Quakes create movements, but can we?

Future Makers Nepal is coming close to operating three months in Nepal now. That’s three months of working towards an online community of alternative leaders. But progress is still slow. So what is it that makes building communities or other social movements in Nepal so difficult? Is it difficult in general?

These moments of frustration are valuable because you allow yourself to see things more clearly. I just discussed movement building again with @Natalia_Skoczylas, and we arrived at some interesting observations and hypotheses. Welcome to join our discussion!

Observations and Hypotheses:

  1. The earthquake was the perfect trigger for creating a movement (and so it did). It could create a movement of volunteer disaster responders because:
    • it put all people into a shared context in a very obvious and non-deniable way, so connecting with anyone about this "issue" was very easy and needed no explanations or persuasion
    • it instilled a sense of urgency in everyone
    • it catered to people's deep instincts for being generous and solidary in times of need
    • it catered to people's needs for doing something that is and feels meaningful (the fact that it's adventurous also helped)
    • it freed people's time so they could invest themselves into the movement; because daily life was coming to a halt, schools and universities were closed for weeks
    • initially everyone including government, army, police and UN struggled to respond meaningfully; this level playing field encouraged the participation of newcomers / volunteers, because they could really make a meaningful contribution
  2. But even the earthquake could only create a short-term movement. 2.5 months onwards, hardly anyone is volunteering like in the first days. So even the earthquake as a motivator wears off. The same could be true for the constitution-writing process in Nepal. Maybe it had created a movement once, but eight years on, it does not anymore.
  3. After the movement withered, people will still say that the issues they were in a movement for once are still near and dear to them.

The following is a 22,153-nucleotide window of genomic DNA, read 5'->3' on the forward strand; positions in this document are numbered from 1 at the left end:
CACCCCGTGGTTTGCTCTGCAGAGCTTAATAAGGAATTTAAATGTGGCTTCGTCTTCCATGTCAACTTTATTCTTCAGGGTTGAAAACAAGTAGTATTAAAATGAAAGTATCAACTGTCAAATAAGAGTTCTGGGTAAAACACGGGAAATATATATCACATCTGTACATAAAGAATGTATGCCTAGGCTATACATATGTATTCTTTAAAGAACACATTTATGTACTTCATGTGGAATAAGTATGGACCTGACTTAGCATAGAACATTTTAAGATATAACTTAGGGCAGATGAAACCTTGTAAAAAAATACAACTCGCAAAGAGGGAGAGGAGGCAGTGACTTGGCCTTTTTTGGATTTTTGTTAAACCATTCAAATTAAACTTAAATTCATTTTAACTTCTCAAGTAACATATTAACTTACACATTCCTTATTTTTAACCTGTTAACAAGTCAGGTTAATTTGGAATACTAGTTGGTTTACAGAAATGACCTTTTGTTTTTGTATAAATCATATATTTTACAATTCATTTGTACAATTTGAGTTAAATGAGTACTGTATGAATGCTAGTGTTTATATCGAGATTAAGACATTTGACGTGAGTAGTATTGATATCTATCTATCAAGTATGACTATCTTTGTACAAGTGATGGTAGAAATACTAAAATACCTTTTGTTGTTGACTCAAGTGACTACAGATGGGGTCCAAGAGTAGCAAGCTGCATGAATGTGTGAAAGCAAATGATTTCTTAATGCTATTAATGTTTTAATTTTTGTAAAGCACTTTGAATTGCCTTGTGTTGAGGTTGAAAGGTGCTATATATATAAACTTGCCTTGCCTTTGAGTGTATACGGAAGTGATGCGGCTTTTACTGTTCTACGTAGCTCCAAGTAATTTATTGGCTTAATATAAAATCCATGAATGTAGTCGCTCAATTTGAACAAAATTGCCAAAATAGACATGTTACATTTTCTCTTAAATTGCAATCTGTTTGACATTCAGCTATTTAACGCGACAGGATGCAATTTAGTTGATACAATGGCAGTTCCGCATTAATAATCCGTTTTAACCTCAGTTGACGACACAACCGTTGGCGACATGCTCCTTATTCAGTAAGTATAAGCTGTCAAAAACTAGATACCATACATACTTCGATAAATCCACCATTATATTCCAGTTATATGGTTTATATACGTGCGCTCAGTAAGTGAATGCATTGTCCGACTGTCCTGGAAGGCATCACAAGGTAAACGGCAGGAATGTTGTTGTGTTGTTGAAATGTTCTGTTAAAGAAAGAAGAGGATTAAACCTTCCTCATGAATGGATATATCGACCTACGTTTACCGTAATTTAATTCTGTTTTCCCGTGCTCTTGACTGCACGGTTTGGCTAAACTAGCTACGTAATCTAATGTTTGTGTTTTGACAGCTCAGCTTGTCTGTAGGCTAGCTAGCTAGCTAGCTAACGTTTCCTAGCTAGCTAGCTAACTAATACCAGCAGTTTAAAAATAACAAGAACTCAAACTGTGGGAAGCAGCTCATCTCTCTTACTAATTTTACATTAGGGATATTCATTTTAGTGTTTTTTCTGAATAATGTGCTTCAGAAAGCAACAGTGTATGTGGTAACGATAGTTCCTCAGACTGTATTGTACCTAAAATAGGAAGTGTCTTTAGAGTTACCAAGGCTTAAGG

4. What makes people drop out of the movement (and in effect, what lets the movement wither) are the requirements of daily life. Needing to earn a living, needing some chillout time to keep healthy, needing to keep up social relations. Especially the "earning a living" part is eating people's time and energy that they would still want to invest into social movements. Instead, people leave the field to paid full-time staff who should care about all the social issues. They're called politicians, but this model usually does not work out that well …
  5. What would fix all this is an unconditional basic income. It would allow social movements to be sustainable because people will have time to invest for this. But politically, that's some years away though. In Nepal, it's also economically some years away because it needs efficient economies of scale in order to feed and supply for the people who will be freed from immediately productive tasks when introducing basic income.
  6. Given that we can't have basic income for everyone, then maybe for some at least? There are money-based crowdfunding platforms that try to achieve this in different areas. Like Byline for crowdfunded citizen journalism. Or GratiPay for open source software development and arts patronage. However, donateable money is limited in Nepal, and in the precarious subgroups of societies it's limited everywhere on the world. And these are the ones who need social movements the most.
  7. However, while money is limited, everyone has some excess time, space and other resources that they would agree to donate for the benefit of social movements. The "public goods" offer type on makerfox.com allows this. It's basically moneyless crowdfunding for the common good, granting some people a compensation for caring about the issues they care for, and thus making their efforts sustainable.
  8. With such "basic income" for some people some of the time, at each time maybe 10% of a population could invest themselves nearly full-time for social movements and other ways that contribute to the public good. This can include fixing public infrastructure, reclaiming and maintaining public spaces, researching and writing what their supporters want to know about, lobbying for certain political changes etc..
  9. In countries where it is acceptable and widespread to use locally produced items, supporting social activists via network bartering is easily possible. For example in Nepal, where nearly all running expenses can be covered with local goods (homegrown food, homemade furniture etc.).

So maybe we have a somehow sustainable and active underground movement of Edgeryders in Europe because there is enough excess capacity so we can afford it there? In the sense that living cheaply in Europe leaves a lot of free time to invest in social movements, while living cheaply in Nepal is simply a necessity for a lot of people? If so, then we really need a sustainability mechanism like the one above to support social movements in Nepal!